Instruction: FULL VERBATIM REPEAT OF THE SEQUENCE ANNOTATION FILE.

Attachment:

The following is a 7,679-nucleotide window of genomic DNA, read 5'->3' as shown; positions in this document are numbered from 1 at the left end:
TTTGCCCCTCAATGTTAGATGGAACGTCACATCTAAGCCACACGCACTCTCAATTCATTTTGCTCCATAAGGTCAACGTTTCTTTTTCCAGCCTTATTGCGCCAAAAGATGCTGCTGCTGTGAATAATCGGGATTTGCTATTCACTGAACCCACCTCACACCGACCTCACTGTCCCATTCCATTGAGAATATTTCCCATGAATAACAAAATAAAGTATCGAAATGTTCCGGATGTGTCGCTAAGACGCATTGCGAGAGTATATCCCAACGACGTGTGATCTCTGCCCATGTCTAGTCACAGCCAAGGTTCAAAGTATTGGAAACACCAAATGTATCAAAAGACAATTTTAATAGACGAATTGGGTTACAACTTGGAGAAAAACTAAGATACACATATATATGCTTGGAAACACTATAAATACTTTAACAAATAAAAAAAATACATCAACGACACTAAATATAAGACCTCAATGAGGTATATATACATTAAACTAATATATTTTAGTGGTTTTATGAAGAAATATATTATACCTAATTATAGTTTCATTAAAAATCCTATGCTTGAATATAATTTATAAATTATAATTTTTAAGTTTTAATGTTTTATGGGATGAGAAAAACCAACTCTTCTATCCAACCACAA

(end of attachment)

The following is a 7,679-nucleotide window of genomic DNA, read 5'->3' as shown; positions in this document are numbered from 1 at the left end:
TTTGCCCCTCAATGTTAGATGGAACGTCACATCTAAGCCACACGCACTCTCAATTCATTTTGCTCCATAAGGTCAACGTTTCTTTTTCCAGCCTTATTGCGCCAAAAGATGCTGCTGCTGTGAATAATCGGGATTTGCTATTCACTGAACCCACCTCACACCGACCTCACTGTCCCATTCCATTGAGAATATTTCCCATGAATAACAAAATAAAGTATCGAAATGTTCCGGATGTGTCGCTAAGACGCATTGCGAGAGTATATCCCAACGACGTGTGATCTCTGCCCATGTCTAGTCACAGCCAAGGTTCAAAGTATTGGAAACACCAAATGTATCAAAAGACAATTTTAATAGACGAATTGGGTTACAACTTGGAGAAAAACTAAGATACACATATATATGCTTGGAAACACTATAAATACTTTAACAAATAAAAAAAATACATCAACGACACTAAATATAAGACCTCAATGAGGTATATATACATTAAACTAATATATTTTAGTGGTTTTATGAAGAAATATATTATACCTAATTATAGTTTCATTAAAAATCCTATGCTTGAATATAATTTATAAATTATAATTTTTAAGTTTTAATGTTTTATGGGATGAGAAAAACCAACTCTTCTATCCAACCACAA